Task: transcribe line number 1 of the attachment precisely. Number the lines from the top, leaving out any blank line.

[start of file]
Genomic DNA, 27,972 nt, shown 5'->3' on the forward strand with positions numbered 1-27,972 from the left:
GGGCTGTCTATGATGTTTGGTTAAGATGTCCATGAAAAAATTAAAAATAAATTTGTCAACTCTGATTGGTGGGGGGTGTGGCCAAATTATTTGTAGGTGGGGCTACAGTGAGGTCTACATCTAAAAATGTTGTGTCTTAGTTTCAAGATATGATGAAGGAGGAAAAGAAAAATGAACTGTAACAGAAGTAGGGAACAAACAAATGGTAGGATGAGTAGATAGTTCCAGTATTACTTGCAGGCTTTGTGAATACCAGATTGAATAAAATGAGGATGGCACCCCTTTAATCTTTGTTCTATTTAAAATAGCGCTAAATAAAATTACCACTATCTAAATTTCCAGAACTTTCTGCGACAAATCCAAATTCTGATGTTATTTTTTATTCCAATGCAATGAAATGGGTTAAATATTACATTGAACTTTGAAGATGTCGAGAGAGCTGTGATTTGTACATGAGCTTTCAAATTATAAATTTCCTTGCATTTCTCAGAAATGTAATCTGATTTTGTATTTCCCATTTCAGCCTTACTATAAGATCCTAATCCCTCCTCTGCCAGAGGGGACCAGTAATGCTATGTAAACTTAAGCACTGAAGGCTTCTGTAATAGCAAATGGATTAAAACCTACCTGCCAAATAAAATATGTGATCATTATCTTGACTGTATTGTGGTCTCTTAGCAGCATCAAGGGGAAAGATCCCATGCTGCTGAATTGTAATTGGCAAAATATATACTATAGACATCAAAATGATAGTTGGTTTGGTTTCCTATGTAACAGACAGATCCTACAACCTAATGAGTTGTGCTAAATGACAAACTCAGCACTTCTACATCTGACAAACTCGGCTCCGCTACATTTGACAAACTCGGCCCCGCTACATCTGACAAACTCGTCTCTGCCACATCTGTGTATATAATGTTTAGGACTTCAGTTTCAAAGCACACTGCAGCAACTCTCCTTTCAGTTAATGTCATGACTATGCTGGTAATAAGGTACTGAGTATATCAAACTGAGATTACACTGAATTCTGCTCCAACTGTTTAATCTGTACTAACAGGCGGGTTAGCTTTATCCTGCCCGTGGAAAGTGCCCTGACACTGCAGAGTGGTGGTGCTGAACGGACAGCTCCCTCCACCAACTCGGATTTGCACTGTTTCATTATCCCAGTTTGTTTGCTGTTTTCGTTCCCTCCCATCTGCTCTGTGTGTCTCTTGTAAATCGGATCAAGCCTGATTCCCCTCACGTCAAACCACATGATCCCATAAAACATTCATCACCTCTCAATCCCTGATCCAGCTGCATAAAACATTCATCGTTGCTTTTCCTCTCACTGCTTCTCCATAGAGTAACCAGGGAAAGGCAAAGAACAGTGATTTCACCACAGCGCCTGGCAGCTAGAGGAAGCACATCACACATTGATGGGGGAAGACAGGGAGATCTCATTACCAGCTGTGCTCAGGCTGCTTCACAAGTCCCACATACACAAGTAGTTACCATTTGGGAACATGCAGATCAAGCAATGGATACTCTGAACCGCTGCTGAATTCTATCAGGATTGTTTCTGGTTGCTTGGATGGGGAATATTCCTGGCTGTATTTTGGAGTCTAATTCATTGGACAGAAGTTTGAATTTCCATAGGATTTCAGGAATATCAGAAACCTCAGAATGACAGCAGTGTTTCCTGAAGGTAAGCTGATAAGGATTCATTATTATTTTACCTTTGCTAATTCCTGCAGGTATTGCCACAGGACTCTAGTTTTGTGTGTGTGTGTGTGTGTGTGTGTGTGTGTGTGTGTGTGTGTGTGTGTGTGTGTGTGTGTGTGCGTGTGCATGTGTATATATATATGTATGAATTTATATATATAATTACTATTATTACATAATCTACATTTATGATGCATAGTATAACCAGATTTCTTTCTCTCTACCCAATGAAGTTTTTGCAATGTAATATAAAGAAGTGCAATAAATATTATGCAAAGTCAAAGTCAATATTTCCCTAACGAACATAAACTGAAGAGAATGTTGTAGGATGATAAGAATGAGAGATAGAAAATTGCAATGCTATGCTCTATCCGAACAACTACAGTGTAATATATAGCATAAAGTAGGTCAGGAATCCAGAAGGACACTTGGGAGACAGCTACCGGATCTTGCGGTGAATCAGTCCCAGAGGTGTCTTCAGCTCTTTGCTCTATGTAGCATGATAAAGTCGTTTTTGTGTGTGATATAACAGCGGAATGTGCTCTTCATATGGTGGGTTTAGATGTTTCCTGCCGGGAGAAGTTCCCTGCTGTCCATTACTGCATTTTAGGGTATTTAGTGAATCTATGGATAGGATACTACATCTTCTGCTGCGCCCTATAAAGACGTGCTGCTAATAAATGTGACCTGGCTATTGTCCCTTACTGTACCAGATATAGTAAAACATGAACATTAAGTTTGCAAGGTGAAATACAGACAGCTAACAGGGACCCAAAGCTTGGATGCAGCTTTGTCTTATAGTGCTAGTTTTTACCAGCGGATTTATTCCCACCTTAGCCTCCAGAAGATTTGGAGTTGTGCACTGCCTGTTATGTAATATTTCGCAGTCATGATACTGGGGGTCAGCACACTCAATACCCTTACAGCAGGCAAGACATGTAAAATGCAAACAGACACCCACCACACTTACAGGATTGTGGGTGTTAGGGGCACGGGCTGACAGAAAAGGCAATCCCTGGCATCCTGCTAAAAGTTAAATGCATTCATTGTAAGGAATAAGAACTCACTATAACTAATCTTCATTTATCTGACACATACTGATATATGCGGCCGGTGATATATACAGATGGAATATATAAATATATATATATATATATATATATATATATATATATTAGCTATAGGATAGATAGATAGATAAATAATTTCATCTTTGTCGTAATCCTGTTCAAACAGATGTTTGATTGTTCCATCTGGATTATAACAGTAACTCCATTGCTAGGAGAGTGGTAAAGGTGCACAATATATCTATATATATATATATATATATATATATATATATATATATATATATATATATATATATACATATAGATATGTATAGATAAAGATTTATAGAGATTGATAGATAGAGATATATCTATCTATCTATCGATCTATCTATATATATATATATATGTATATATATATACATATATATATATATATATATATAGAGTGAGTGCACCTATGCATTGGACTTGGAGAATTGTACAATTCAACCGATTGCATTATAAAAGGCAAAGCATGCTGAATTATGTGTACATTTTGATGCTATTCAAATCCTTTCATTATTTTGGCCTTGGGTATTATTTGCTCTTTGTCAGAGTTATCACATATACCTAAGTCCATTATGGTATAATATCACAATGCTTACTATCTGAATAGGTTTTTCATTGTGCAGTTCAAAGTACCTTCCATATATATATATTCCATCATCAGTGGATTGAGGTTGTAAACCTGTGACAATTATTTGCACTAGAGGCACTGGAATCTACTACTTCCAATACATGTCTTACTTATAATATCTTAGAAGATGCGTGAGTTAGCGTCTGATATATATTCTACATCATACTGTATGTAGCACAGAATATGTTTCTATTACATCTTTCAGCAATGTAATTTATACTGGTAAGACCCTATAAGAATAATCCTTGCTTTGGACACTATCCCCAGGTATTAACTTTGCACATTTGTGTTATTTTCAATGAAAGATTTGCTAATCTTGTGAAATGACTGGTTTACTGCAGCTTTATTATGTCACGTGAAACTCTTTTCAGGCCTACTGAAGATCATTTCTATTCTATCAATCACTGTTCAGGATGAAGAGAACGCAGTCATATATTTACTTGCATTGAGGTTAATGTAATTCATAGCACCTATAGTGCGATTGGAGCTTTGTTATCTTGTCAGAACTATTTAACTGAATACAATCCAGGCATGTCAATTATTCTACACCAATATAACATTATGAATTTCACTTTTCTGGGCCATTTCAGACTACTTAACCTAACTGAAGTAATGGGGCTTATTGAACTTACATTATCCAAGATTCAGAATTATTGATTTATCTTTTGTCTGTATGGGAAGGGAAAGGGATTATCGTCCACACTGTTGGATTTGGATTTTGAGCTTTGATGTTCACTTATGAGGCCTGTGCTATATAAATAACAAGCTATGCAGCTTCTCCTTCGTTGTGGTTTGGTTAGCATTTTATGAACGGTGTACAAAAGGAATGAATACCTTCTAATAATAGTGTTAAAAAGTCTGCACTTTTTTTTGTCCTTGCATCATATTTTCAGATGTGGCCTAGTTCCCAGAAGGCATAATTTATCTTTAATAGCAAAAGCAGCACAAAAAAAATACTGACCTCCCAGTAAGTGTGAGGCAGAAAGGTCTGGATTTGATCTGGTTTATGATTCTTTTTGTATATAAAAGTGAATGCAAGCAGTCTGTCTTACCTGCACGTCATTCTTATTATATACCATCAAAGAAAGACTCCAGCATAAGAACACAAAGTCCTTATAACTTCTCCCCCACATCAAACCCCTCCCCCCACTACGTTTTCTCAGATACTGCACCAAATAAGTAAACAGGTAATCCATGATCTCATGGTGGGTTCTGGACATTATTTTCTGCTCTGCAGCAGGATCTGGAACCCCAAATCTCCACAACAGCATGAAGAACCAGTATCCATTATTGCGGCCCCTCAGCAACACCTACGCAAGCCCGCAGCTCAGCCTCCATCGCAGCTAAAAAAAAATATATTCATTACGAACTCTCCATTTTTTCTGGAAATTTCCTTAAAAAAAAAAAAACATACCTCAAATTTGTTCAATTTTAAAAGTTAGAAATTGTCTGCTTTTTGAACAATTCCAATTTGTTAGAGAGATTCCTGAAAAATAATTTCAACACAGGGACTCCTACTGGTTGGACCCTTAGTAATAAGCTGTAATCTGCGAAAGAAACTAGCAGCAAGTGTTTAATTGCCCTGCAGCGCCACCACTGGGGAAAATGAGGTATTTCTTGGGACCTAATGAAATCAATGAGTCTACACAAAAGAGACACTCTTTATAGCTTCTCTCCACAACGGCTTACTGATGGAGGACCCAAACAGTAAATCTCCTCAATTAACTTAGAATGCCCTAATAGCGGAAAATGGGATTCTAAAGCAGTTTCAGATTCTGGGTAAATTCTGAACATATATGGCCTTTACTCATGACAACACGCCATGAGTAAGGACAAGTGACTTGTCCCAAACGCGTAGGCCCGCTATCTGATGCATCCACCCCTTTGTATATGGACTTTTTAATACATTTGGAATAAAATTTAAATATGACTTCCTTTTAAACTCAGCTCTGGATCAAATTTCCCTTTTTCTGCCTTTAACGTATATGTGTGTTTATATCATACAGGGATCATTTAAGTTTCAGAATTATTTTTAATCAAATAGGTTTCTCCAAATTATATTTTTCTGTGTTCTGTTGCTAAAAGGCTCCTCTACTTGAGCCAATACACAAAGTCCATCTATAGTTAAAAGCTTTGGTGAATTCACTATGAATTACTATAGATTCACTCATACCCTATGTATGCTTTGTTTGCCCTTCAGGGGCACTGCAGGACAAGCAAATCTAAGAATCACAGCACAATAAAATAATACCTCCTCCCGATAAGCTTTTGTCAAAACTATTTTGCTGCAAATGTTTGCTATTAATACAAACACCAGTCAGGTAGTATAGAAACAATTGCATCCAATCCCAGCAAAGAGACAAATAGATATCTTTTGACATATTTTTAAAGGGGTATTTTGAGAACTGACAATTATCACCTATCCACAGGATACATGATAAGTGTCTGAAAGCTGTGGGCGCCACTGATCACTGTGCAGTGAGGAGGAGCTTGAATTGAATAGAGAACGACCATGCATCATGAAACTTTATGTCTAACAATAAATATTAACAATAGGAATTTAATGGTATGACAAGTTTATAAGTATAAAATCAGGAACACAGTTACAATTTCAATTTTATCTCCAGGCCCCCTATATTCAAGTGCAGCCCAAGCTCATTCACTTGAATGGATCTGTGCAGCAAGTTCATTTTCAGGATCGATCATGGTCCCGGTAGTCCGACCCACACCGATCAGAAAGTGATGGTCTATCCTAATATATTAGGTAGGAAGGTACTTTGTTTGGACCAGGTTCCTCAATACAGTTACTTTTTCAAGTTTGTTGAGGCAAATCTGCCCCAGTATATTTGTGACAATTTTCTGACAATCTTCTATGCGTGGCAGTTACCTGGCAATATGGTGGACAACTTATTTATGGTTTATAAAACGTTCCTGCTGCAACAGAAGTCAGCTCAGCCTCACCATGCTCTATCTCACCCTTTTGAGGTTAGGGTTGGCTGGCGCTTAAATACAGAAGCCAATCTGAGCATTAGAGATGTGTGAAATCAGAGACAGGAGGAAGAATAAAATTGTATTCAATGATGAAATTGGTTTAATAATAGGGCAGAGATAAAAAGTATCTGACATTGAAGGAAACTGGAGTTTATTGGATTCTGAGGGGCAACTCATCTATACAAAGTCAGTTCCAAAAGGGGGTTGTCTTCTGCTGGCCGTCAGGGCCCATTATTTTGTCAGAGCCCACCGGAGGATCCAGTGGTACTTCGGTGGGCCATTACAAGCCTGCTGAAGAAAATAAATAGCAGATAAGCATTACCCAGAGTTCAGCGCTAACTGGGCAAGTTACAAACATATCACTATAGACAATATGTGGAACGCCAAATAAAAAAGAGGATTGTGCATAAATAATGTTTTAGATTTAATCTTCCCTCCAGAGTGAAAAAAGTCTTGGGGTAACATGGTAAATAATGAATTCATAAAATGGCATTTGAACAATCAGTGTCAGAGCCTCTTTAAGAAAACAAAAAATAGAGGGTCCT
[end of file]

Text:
Genomic DNA, 27,972 nt, shown 5'->3' on the forward strand with positions numbered 1-27,972 from the left: